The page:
First, let me address the issue of whether the High Holy Days are “early” this year. For the Gregorian calendar, yes, it is early. Note that the Gregorian calendar was put into effect for the entire Catholic world by Pope Gregory XIII in 1582 with a papal bull. For the Jewish calendar, no, the dates are falling on the usual date. The Gregorian calendar is solar and the Jewish calendar is lunar with adjustments. So you can say, “the holidays are early this year and also right on time.”
Now about the approaching Days of Awe, Rabbi Larry Milder emailed his congregation about the coming month of Elul when Jews traditionally prepare for the magnitude of Rosh Hashanah and Yom Kippur. Here are his words.
A Time for Turning
One of my favorite prayers for this season is by Rabbi Jack Riemer:
“Now is the time for turning…For leaves, birds and animals turning comes instinctively. But for us…it takes an act of will.”
This Monday will be the first day of the month of Elul, the month of preparation.
The High Holy Days are always special, but for these days to be transformative, we need to get into a transformative frame of mind.
That’s what Elul is for. These next few weeks are the season for us to consider our lives, our relationships, our aspirations. Are we moving in the right direction? What has the last year taught us, with its many restrictions and limited options? Have we come to understand something more important about ourselves, about those we love, about what we hope to do with the time we have?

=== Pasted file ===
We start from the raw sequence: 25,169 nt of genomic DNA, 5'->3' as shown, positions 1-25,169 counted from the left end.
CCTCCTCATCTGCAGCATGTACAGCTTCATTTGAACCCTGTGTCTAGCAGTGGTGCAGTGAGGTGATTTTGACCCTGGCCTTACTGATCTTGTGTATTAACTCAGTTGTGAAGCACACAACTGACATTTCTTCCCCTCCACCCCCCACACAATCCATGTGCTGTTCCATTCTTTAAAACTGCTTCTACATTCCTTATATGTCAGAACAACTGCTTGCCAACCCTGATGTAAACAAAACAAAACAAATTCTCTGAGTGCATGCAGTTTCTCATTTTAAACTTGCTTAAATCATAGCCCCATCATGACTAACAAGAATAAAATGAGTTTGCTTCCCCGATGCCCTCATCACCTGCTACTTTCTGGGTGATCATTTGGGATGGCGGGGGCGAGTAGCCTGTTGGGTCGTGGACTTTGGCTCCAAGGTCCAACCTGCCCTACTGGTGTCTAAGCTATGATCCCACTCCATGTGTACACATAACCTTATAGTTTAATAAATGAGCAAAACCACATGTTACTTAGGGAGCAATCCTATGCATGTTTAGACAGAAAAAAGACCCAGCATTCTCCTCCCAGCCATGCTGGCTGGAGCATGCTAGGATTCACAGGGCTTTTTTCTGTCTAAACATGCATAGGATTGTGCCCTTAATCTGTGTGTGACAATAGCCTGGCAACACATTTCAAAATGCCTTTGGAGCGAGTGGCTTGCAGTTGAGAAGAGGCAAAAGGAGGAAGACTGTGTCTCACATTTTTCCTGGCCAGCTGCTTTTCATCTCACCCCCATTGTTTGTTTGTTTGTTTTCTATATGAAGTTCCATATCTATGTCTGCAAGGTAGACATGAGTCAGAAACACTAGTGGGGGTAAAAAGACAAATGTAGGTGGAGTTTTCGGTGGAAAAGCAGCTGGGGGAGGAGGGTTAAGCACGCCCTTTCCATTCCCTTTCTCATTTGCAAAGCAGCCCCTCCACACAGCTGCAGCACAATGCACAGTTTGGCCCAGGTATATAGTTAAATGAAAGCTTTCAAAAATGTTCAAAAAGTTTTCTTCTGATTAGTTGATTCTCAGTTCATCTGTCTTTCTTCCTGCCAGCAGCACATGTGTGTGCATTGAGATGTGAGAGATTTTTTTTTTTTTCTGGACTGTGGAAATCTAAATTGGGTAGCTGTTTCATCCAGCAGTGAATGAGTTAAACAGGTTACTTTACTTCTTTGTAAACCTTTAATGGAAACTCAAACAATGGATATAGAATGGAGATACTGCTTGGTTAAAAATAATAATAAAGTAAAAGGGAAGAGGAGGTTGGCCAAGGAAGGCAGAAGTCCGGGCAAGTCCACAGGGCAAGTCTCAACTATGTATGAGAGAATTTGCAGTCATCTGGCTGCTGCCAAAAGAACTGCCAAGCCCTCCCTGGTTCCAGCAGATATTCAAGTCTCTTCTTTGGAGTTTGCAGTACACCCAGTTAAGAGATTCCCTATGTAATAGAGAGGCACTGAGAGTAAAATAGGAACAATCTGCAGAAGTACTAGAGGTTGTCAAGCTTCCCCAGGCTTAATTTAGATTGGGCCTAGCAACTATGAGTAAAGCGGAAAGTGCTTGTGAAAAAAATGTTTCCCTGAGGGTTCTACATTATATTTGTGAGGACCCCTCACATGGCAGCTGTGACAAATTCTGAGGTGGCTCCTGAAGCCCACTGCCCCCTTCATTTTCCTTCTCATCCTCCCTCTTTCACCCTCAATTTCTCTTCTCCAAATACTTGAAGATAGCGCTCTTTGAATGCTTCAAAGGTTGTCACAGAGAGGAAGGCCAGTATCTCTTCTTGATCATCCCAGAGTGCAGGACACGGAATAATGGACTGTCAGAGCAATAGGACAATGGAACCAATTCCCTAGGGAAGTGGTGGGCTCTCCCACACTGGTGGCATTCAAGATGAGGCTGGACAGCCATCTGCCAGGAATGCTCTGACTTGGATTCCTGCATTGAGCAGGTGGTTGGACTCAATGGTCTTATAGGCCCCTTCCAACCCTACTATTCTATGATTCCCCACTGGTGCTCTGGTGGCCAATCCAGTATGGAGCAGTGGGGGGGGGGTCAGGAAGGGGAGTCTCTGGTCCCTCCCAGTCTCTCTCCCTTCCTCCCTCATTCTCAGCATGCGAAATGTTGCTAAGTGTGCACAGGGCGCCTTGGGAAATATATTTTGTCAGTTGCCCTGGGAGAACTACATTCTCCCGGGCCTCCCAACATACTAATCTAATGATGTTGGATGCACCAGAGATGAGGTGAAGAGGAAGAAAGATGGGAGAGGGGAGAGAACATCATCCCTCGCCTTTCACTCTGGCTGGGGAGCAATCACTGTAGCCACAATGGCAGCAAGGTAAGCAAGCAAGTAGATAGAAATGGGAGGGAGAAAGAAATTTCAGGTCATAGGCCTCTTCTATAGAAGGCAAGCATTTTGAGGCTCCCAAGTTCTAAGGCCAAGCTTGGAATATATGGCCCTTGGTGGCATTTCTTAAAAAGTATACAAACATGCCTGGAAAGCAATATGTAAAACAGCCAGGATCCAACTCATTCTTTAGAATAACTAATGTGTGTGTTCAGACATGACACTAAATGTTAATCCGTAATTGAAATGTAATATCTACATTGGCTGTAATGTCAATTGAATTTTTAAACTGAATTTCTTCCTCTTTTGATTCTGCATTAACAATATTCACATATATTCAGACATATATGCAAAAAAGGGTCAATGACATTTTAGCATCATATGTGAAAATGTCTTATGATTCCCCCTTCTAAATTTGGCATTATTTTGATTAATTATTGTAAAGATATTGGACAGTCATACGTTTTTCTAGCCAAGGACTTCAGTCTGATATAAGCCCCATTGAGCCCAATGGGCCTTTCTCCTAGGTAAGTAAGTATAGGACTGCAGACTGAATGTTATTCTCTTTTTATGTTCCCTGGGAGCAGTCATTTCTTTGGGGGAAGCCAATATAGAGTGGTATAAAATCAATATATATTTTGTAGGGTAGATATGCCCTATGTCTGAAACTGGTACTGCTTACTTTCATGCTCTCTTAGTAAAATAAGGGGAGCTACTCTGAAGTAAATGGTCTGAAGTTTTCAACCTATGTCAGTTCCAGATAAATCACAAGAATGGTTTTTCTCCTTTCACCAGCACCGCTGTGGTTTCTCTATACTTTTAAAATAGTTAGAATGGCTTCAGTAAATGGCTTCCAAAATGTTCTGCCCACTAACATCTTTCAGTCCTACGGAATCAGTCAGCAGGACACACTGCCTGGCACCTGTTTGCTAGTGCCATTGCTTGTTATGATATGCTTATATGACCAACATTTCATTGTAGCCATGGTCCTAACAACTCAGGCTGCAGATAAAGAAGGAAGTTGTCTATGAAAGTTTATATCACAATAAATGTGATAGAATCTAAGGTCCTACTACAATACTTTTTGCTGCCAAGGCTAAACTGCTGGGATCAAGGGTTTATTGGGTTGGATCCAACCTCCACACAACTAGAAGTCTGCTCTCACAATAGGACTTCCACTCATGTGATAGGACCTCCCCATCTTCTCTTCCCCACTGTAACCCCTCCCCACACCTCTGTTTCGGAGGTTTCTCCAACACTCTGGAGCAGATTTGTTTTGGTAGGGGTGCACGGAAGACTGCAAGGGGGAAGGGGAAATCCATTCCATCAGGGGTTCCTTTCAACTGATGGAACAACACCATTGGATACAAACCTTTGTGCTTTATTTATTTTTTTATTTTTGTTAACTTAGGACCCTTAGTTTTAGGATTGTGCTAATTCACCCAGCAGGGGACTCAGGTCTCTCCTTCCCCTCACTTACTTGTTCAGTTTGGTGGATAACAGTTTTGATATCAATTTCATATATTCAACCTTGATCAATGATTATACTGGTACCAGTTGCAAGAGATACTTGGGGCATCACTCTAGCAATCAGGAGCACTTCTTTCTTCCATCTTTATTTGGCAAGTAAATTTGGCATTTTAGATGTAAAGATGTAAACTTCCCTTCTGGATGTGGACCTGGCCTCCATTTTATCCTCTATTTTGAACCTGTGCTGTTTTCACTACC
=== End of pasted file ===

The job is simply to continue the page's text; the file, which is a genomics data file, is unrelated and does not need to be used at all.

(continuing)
Judaism teaches us to pay attention, not simply to be carried forward on a river of time.
During the month of Elul, we bring these themes to the forefront of our prayers. You will find them beautifully presented in our prayer book for this month, Mishkan Halev, “Sanctuary of the Heart,” which we will begin using (in-person) next Shabbat.
The prayer concludes, “And turn us toward each other, for in isolation, there is no life.” How deeply we have come to realize that truth. Each of us has a personal journey to make, but we are strengthened when we travel together.
Rabbi Larry Milder
Whether you are Jewish or not, whether you believe in God or not, you can still choose to use this time to reflect on the year we have just experienced. So much has changed. What do we want to come back “the same”? What of the new do we embrace? How should each of us alter our behavior to be our best selves in the coming year?
I propose two things for every single one of us:
Express compassion more.
Use plastic less.